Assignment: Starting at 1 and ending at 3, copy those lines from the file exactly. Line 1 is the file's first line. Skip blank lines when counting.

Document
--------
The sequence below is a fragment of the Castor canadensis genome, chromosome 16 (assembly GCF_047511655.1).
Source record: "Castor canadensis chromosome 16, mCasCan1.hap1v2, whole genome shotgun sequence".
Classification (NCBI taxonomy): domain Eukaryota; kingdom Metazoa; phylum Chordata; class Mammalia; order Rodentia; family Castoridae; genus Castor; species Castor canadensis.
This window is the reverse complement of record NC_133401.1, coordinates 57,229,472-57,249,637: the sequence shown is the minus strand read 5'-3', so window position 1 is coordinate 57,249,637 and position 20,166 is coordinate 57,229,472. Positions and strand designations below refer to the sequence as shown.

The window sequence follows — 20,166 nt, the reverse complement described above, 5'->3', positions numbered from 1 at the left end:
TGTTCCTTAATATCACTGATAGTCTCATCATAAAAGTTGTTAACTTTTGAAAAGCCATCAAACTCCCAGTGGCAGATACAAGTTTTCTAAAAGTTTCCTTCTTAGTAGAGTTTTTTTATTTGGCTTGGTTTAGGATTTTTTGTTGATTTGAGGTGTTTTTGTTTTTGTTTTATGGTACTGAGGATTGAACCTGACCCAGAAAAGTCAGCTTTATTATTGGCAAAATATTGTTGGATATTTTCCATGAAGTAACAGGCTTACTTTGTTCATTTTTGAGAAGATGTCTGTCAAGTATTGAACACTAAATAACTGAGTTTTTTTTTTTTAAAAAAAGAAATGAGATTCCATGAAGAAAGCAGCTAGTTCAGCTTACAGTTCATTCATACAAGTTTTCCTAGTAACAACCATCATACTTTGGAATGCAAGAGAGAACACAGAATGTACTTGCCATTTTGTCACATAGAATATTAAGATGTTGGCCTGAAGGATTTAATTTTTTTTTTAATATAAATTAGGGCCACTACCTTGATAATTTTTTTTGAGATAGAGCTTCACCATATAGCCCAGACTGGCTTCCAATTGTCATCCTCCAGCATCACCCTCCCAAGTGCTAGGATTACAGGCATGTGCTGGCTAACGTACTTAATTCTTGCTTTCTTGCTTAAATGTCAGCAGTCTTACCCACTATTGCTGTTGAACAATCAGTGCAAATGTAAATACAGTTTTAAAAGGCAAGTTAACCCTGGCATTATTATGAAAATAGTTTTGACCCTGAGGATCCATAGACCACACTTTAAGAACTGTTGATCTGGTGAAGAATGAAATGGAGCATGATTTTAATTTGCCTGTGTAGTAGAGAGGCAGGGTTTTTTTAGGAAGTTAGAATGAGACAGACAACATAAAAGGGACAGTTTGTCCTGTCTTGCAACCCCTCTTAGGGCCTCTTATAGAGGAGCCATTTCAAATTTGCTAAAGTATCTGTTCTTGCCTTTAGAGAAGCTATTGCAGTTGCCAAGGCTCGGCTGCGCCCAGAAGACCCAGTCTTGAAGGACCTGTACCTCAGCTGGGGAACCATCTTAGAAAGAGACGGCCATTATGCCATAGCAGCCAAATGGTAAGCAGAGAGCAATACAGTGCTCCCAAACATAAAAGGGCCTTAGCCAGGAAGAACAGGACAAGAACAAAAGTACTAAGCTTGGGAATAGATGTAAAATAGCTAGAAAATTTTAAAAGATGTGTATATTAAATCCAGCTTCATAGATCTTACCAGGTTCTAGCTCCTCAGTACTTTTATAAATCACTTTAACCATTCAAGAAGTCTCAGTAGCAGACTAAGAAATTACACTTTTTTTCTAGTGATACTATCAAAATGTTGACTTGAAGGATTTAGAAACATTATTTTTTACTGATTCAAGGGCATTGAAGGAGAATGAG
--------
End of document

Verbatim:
The sequence below is a fragment of the Castor canadensis genome, chromosome 16 (assembly GCF_047511655.1).
Source record: "Castor canadensis chromosome 16, mCasCan1.hap1v2, whole genome shotgun sequence".
Classification (NCBI taxonomy): domain Eukaryota; kingdom Metazoa; phylum Chordata; class Mammalia; order Rodentia; family Castoridae; genus Castor; species Castor canadensis.